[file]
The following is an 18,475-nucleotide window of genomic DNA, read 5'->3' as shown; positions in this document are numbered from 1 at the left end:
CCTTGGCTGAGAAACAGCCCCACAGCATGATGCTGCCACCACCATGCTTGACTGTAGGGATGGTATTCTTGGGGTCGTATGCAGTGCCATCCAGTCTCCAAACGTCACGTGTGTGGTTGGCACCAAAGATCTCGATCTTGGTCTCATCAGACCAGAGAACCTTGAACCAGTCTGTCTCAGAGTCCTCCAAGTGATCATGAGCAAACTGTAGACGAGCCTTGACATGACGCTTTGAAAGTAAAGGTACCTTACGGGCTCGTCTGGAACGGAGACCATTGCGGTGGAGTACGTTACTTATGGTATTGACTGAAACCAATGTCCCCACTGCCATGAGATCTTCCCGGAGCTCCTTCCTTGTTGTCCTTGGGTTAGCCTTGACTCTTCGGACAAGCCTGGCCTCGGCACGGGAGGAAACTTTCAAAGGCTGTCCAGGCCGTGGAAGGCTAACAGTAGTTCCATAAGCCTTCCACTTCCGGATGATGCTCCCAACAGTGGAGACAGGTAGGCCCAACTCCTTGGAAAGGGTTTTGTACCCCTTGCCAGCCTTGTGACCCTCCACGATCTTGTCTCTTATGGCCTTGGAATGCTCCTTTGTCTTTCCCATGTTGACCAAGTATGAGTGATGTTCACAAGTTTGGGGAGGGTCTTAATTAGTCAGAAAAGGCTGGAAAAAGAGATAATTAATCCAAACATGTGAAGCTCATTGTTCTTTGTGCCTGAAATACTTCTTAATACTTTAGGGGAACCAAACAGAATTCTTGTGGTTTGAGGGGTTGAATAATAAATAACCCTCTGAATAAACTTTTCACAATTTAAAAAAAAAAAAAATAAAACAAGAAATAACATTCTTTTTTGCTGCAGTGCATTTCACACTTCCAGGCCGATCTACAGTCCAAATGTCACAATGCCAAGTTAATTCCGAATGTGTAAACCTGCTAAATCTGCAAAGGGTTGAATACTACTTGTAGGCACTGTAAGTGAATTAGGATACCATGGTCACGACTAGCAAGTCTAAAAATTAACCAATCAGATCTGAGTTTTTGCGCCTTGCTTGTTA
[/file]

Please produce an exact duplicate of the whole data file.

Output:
The following is an 18,475-nucleotide window of genomic DNA, read 5'->3' as shown; positions in this document are numbered from 1 at the left end:
CCTTGGCTGAGAAACAGCCCCACAGCATGATGCTGCCACCACCATGCTTGACTGTAGGGATGGTATTCTTGGGGTCGTATGCAGTGCCATCCAGTCTCCAAACGTCACGTGTGTGGTTGGCACCAAAGATCTCGATCTTGGTCTCATCAGACCAGAGAACCTTGAACCAGTCTGTCTCAGAGTCCTCCAAGTGATCATGAGCAAACTGTAGACGAGCCTTGACATGACGCTTTGAAAGTAAAGGTACCTTACGGGCTCGTCTGGAACGGAGACCATTGCGGTGGAGTACGTTACTTATGGTATTGACTGAAACCAATGTCCCCACTGCCATGAGATCTTCCCGGAGCTCCTTCCTTGTTGTCCTTGGGTTAGCCTTGACTCTTCGGACAAGCCTGGCCTCGGCACGGGAGGAAACTTTCAAAGGCTGTCCAGGCCGTGGAAGGCTAACAGTAGTTCCATAAGCCTTCCACTTCCGGATGATGCTCCCAACAGTGGAGACAGGTAGGCCCAACTCCTTGGAAAGGGTTTTGTACCCCTTGCCAGCCTTGTGACCCTCCACGATCTTGTCTCTTATGGCCTTGGAATGCTCCTTTGTCTTTCCCATGTTGACCAAGTATGAGTGATGTTCACAAGTTTGGGGAGGGTCTTAATTAGTCAGAAAAGGCTGGAAAAAGAGATAATTAATCCAAACATGTGAAGCTCATTGTTCTTTGTGCCTGAAATACTTCTTAATACTTTAGGGGAACCAAACAGAATTCTTGTGGTTTGAGGGGTTGAATAATAAATAACCCTCTGAATAAACTTTTCACAATTTAAAAAAAAAAAAAATAAAACAAGAAATAACATTCTTTTTTGCTGCAGTGCATTTCACACTTCCAGGCCGATCTACAGTCCAAATGTCACAATGCCAAGTTAATTCCGAATGTGTAAACCTGCTAAATCTGCAAAGGGTTGAATACTACTTGTAGGCACTGTAAGTGAATTAGGATACCATGGTCACGACTAGCAAGTCTAAAAATTAACCAATCAGATCTGAGTTTTTGCGCCTTGCTTGTTA